It’s pretty simple to understand. The less real food you eat, the less nutrients you take in. This is why eating plants is SO important for overall health and lower body fat percentages. Low calorie eating (under 1000 cal per day) can cause nutrient deficiencies in micronutrients (salts, minerals, vitamins, essential fatty acids) simply because you are not eating enough food. Without these, your body will not run properly, much less burn body fat like you want it to. For your body to go in “fat-burning mode” you must be running like a well-oiled machine. Your nutrition affects every single function in your body!!
3: You will gain fat faster.
Ever notice how fast you gain the weight back? Do you feel like it is even harder to lose the same amount again and again?
Well, this is because you have trained your body to store fat VERY efficiently. After under-eating, once you return to normal calorie (or even a binge eating weekend/cheat meals), your body will store and gain even faster than before. You have essentially trained your body to conserve energy (fat) because of the constant back and forth between low calorie and high calorie intake.
Once you have “hit your goal weight”our bodies do not adjust by storing less fats. Your body has adjusted to storing more fat when it becomes available. Your body’s primary goal is now to keep you functioning by conserving energy (fat), not burning it. Which means your body is in fat storing mode – aka survival mode.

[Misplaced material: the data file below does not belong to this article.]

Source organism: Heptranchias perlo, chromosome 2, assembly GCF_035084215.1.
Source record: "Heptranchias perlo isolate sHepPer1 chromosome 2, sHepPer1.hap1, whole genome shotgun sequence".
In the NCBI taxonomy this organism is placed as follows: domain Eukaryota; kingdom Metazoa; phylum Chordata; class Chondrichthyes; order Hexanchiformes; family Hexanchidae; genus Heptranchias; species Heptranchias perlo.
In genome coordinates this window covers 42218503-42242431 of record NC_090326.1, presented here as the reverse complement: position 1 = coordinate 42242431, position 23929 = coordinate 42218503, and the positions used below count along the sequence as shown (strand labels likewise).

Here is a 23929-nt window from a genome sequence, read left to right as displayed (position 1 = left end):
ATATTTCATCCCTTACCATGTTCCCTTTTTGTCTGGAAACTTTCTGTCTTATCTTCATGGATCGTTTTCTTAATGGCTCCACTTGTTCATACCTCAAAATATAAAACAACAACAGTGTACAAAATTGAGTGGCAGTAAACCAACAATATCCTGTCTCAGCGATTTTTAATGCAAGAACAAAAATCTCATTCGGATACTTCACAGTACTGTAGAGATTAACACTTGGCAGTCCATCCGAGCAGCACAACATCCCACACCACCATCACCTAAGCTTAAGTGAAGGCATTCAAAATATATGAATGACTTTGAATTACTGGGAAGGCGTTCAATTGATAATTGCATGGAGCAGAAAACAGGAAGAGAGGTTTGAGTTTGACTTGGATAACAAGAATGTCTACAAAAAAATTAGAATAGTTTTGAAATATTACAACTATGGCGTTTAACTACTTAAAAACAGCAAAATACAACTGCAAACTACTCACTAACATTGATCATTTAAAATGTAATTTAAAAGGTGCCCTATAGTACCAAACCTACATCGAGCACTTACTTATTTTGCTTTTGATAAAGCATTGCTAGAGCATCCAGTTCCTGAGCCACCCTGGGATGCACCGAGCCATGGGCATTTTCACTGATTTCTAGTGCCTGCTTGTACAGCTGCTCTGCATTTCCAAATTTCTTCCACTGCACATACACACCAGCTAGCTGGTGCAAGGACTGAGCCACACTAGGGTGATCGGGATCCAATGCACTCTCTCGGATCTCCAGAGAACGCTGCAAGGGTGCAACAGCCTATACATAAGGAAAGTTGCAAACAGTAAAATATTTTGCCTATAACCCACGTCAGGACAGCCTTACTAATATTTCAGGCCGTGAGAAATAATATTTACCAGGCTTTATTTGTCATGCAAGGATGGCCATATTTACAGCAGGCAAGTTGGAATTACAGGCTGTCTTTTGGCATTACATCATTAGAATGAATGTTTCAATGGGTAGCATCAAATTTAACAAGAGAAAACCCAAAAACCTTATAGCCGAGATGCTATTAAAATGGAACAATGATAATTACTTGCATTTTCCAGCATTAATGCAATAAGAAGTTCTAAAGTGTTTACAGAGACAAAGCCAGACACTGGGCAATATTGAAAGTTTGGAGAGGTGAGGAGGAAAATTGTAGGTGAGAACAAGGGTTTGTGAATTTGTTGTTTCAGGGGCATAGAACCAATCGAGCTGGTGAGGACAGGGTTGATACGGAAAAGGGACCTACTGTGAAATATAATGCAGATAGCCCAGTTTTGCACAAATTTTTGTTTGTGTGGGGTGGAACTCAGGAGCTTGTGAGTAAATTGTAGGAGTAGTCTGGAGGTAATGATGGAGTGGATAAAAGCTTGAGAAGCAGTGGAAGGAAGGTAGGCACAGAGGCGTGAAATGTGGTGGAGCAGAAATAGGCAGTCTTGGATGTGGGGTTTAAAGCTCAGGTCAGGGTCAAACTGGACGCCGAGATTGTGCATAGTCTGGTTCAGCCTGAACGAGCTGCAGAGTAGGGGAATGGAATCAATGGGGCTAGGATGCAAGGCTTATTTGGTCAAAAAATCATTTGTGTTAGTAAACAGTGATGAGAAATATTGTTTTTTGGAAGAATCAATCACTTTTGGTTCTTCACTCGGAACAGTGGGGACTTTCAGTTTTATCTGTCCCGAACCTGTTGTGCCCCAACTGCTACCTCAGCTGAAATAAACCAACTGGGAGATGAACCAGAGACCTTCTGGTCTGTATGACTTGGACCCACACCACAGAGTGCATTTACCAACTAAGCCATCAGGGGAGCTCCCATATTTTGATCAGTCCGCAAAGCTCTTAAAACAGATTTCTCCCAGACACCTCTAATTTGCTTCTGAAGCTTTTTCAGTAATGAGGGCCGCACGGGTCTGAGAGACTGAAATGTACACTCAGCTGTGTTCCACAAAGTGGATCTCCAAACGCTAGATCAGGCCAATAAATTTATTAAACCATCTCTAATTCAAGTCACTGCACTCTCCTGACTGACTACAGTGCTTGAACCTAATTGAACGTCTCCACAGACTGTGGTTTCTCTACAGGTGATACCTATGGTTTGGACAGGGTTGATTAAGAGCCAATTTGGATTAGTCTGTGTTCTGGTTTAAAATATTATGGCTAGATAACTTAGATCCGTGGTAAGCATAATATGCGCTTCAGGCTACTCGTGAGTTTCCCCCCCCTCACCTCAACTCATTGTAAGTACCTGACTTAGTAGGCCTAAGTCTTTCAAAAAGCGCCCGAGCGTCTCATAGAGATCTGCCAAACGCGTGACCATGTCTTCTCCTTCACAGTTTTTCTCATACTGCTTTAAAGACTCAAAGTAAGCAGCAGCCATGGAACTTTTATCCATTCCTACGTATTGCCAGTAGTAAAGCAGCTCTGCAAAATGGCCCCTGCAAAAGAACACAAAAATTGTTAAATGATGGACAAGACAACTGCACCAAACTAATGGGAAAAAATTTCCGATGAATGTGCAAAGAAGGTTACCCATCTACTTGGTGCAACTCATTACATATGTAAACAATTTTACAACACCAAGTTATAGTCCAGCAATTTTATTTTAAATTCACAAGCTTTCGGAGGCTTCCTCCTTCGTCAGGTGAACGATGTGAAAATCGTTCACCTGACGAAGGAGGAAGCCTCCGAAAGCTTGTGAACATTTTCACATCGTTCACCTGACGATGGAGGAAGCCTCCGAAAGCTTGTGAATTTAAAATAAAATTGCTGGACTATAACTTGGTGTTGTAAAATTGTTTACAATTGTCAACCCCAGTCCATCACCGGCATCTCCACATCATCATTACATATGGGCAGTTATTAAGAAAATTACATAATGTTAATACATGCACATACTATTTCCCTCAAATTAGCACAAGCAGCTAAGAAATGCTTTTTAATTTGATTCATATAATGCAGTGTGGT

In Dr. Brownell’s study (see below), in the first cycle, the animals took 21 days to lose a certain amount of weight, then 46 days to gain back the same amount lost. In the second cycle, it took the animals 46 days to lose the same amount of weight as the first cycle, and just 14 days after to gain it all back again! As you can see, weight cycling did have an affect on the way the animals burned energy. Humans can go through the same thing. See the full details of the study below by Dr Kelly D. Brownell for an example of how the lose/regain cycle works.
4: Starving does not make happy people.
It makes people hangry (hungry + angry).
The most logical reason of them all. It is just not maintainable. No one EVER sticks with super low-calorie eating. You will eventually go on a binge, while in “fat storage mode,” and be even more unhappy with yourself.
How do I get out of “fat storage mode?”
That is easy. Just eat normal. Eat real food. Don’t go for a week starving yourself so you can “save” calories for your vacation week. Don’t try to count calories; just use your hand portion sizes to help build your plate. Eat when you are hungry. If you are eating whole foods, you have to eat SO MUCH food to really go out of control in “calories.” We teach you how to do exactly this in the Clean Kitchen 12 Week Challenge.
Have you damaged your metabolism?
Nope! You just slowed it down for a bit. You can bounce back from all of the weight cycling by getting consistent again and be patient. Change takes time. Resetting your body takes some time. In the Clean Kitchen 12 Week Challenge, you will reset your body and mindset. We watch this happen through out the 12 weeks with our clients who stick to the basics, eat better, and move more.
Even myself included. Want to see what I eat? Check out my typical day of food!
There is no “big secret.” There is no magic diet or workout regime.
You just have to decide to start the path and stay on it for more than a year. You will make progress in that year, but each month gets better and better. Then one day you look up and see a completely different person. Another story of consistency from the Clean Kitchen 12 Week Challenge Client, Hope Gustafason, check out her journey here!